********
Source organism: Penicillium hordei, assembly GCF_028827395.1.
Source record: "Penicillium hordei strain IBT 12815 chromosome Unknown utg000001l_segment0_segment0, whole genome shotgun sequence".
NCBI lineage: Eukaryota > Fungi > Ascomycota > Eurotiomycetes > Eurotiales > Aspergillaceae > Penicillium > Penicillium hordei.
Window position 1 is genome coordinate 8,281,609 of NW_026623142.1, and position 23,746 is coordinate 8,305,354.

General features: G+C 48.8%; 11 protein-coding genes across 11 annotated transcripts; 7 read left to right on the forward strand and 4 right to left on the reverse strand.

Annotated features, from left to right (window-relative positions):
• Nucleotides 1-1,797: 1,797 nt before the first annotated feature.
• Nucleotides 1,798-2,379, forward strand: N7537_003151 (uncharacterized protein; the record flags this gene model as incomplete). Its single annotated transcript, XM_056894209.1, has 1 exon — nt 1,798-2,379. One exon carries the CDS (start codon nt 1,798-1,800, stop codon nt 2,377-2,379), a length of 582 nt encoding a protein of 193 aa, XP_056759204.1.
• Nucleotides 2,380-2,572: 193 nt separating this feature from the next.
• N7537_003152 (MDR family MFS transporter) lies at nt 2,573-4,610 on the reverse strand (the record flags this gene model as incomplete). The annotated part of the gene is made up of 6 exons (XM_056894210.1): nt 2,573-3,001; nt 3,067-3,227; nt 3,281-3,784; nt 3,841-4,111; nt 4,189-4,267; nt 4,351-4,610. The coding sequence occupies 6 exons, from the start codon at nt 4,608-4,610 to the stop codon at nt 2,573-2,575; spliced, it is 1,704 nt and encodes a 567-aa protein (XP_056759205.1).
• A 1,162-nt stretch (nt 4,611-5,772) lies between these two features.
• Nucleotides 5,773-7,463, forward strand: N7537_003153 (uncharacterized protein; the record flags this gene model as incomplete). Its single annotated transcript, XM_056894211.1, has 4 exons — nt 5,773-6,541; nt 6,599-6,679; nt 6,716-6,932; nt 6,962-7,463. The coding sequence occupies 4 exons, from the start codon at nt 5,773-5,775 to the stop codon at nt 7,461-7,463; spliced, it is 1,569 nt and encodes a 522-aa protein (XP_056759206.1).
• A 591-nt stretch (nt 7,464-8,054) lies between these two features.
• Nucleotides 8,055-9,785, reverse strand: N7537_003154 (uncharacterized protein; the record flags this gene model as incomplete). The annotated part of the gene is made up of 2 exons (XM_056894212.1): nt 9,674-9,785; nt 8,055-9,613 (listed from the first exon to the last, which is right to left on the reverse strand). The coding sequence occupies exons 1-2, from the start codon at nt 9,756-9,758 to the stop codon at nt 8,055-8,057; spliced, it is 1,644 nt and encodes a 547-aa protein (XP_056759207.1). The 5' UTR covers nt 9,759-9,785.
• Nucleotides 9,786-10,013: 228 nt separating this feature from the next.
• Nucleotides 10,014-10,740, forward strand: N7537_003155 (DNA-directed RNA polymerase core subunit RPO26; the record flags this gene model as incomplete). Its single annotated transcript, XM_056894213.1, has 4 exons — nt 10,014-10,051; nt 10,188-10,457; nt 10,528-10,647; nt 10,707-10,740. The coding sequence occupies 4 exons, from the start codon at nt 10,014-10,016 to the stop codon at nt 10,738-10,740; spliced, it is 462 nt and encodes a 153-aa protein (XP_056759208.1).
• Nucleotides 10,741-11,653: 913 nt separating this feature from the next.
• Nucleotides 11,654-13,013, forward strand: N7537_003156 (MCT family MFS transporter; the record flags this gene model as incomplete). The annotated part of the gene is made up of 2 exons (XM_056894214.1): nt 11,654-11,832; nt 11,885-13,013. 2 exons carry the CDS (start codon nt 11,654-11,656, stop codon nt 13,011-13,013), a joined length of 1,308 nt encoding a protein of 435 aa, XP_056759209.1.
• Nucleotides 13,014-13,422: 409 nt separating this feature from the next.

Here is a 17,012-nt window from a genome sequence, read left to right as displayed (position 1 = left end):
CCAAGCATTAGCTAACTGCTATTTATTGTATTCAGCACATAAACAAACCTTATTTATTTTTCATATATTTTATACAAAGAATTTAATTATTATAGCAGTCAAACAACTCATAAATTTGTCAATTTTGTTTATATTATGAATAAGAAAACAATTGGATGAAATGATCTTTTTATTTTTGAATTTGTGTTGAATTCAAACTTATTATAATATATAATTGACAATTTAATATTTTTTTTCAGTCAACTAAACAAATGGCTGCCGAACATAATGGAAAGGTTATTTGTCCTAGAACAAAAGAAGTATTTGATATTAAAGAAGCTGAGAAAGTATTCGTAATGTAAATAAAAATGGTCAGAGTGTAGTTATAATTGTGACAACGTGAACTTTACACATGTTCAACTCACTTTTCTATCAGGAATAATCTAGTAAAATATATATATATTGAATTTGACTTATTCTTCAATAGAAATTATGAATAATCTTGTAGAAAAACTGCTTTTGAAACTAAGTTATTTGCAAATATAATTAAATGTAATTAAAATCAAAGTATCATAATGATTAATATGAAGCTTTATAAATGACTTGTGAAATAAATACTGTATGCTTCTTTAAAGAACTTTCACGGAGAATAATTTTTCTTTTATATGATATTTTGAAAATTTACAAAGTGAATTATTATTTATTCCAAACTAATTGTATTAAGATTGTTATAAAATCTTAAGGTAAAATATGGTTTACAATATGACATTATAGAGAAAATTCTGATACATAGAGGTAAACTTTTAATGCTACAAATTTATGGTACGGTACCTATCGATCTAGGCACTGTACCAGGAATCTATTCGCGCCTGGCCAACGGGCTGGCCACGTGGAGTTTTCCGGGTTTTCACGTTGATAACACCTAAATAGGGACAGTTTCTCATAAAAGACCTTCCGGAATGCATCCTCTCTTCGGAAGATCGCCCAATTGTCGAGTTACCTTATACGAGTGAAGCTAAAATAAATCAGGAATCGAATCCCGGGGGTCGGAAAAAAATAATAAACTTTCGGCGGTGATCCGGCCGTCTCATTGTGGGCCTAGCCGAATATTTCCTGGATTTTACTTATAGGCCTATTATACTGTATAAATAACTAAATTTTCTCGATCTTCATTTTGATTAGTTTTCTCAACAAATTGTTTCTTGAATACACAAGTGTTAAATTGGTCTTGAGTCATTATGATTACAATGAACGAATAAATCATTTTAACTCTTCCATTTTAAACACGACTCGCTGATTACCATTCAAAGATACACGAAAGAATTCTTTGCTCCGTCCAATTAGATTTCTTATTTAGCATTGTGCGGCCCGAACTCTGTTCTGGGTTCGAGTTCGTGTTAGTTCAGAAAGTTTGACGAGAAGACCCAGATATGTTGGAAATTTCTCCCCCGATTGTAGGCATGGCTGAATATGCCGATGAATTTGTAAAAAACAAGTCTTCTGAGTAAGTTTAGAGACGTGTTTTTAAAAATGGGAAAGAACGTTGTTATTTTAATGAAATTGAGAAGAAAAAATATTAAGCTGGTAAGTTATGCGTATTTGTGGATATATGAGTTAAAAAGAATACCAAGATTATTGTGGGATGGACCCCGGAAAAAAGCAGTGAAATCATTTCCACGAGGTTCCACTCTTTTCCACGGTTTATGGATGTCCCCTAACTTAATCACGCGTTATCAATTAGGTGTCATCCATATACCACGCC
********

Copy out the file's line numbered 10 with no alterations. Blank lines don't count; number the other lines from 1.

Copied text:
• N7537_003152 (MDR family MFS transporter) lies at nt 2,573-4,610 on the reverse strand (the record flags this gene model as incomplete). The annotated part of the gene is made up of 6 exons (XM_056894210.1): nt 2,573-3,001; nt 3,067-3,227; nt 3,281-3,784; nt 3,841-4,111; nt 4,189-4,267; nt 4,351-4,610. The coding sequence occupies 6 exons, from the start codon at nt 4,608-4,610 to the stop codon at nt 2,573-2,575; spliced, it is 1,704 nt and encodes a 567-aa protein (XP_056759205.1).